Elizabeth Warren and Amelia Warren Tyagi are essentially correct in their assessment of middle-class America’s standard of living. The question is why there is such resistance to their conclusions on both the left and the right.
Admittedly, Warren and Tyagi may underestimate the effects of advertising, television, and material culture in general on the nation’s spending habits. They may understate Americans’ taste for gas-guzzling cars, for example. They may underestimate the need for parents to dress their children in the “latest” to keep up face at school.
But they persuasively argue that material profligacy is not the cause of today’s financial pressure, nor is it the principal reason for growing indebtedness and low levels of savings. The house, the kids’ education, the potential loss of health insurance, the high and rising cost of drugs, the uncertainty over retirement income, and the inexorably rising number of hours that family members must work are undermining the standard of living and driving people into debt.
In fact, the Labor Department’s data are clear on this. The costs of education, health care, drugs, public transportation, and a few others goods and services have been rising considerably faster than family incomes since the 1970s. No surprise, because family incomes have risen at tepid rates since then, even as more spouses go to work.
But some on the left are enamored of the profligacy claim. They get off some well-deserved shots, in the grand tradition of Veblen and Galbraith, at pervasive and omnipresent advertising and promotion. But this doesn’t excuse them from getting their facts right. Blaming profligacy distracts us from the real, crucial issues.
The right’s denial has a longer history, and, given its agenda, is more understandable. It has come in stages. In the 1980s, in light of spreading complaints about Reagan’s economic policies, some insisted that the nation’s income was not growing more unequal. They also, of course, claimed that more inequality only made the worse-off work harder. Eventually, though, the right wing threw in the cards. Their dubious studies gave way to the facts.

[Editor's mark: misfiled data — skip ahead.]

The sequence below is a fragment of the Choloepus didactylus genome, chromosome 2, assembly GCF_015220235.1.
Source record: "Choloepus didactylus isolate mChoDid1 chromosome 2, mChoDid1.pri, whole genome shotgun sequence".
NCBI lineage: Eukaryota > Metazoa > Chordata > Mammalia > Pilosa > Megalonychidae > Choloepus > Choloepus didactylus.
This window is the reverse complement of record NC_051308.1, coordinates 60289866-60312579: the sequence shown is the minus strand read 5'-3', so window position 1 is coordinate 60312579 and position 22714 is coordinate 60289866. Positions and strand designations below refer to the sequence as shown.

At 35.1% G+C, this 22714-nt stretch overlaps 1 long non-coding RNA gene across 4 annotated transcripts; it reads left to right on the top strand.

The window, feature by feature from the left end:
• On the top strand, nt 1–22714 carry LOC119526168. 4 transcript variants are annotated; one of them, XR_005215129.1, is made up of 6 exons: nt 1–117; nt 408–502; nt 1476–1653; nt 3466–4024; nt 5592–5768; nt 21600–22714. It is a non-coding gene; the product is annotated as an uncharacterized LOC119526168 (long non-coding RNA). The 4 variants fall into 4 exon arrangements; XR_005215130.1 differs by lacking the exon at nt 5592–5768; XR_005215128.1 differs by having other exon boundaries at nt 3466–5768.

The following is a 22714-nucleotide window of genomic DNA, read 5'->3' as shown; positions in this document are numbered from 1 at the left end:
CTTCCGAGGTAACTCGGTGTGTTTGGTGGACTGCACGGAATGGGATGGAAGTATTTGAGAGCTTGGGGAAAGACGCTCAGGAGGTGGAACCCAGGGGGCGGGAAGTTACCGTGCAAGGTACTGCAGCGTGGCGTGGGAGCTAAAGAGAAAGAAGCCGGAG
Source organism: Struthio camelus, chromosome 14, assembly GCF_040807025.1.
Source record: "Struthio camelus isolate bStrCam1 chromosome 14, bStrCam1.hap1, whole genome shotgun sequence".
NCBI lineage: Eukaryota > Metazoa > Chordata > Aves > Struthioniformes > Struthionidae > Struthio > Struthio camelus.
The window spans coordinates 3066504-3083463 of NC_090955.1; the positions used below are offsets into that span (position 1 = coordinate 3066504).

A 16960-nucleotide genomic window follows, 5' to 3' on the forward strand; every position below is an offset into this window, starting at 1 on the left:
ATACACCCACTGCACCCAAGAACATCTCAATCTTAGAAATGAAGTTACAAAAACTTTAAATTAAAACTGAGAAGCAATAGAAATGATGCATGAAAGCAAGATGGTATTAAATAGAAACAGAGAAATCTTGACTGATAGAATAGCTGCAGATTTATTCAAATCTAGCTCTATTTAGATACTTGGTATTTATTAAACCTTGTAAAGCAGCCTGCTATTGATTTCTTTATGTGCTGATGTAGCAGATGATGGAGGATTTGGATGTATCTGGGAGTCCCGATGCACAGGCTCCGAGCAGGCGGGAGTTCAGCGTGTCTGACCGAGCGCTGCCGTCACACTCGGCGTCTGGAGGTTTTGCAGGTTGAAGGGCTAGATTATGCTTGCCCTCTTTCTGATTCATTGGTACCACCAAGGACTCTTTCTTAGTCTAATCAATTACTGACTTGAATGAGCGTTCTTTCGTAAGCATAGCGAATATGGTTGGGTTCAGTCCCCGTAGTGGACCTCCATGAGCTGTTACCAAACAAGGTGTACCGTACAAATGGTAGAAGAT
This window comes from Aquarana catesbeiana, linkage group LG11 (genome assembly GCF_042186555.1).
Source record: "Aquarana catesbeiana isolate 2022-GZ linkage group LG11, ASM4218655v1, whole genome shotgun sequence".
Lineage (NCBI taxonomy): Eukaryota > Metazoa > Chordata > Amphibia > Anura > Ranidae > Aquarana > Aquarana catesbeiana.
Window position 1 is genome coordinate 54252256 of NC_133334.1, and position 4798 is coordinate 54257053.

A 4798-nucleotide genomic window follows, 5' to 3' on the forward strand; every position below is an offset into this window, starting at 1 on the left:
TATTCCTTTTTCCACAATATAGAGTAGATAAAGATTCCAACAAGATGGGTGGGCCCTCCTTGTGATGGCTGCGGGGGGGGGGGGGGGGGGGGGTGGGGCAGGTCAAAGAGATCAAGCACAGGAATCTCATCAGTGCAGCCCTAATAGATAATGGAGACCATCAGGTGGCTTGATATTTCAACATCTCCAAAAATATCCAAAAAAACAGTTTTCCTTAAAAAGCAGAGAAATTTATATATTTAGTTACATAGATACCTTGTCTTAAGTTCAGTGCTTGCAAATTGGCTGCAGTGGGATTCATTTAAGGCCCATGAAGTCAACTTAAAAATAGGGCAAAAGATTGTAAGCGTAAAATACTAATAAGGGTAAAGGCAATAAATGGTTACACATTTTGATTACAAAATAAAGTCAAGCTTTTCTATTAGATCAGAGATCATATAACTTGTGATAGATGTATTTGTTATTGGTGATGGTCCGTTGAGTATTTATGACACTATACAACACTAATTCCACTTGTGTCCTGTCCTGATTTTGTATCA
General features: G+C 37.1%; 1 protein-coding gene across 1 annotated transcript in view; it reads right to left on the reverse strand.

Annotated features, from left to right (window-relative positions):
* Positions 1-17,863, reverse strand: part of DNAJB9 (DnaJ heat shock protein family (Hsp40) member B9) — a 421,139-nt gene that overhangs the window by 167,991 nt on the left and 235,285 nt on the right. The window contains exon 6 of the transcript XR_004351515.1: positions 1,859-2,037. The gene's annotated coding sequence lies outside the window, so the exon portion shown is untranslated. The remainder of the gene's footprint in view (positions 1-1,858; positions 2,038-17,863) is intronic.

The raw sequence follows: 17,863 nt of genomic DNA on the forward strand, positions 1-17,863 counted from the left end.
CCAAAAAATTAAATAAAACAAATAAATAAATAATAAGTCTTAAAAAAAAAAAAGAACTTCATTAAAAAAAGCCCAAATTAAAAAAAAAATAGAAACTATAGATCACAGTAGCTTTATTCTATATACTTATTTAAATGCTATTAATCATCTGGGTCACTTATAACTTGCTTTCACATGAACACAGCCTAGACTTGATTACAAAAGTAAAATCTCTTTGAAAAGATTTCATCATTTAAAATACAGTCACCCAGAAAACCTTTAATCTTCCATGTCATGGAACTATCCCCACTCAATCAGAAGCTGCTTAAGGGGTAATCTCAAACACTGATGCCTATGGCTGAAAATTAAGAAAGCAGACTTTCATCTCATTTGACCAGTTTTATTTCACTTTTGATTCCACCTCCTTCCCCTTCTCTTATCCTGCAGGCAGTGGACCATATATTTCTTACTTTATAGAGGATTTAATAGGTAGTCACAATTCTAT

But they also had another difficult and inexorable problem to address: average wages had been almost stagnant since the early 1970s. Male wages, in particular, were doing poorly. The counterargument of the right was that income mobility was improving and that it compensated for higher inequality. These studies, too, eventually foundered on the harsh rocks of more honest analysis. It turns out that, if anything, mobility has declined over recent decades.
Stuck? Hardly. The right began pushing the idea that new products more than made up for sagging incomes. Moreover, the costs of many desirable products—notably, consumer electronics—were falling rapidly. Forget the income data published by the government, even if it did adjust for inflation, and look at the real world. American consumers had microwave ovens, color TVs, cell phones, cable television, VCRs, and eventually even PCs and access to the Internet—all at low or even falling prices. Moreover, the costs of food and clothing were not rising as fast as typical family incomes. People had to work fewer hours to buy a carton of milk or a pair of Gap shorts. Of course they were better off.
Myths of Rich and Poor: Why We’re Better Off Than We Think (1999), by W. Michael Cox and Richard Alm, is the classic statement of this thesis. Others have taken up the cause. Not only do we have all of the products mentioned above, but airline fares are way down, health care is much better, and houses are ridiculously bigger. Thank goodness Warren and Tyagi give lie to this last point. They look at the size of a median house, not an average house, which would include all those mansions going up now in your local upper-middle-class neighborhood. The median house is up ever-so-slightly in size. Also, the proportion of adults with young children who own their own home is still below the level of 25 years ago.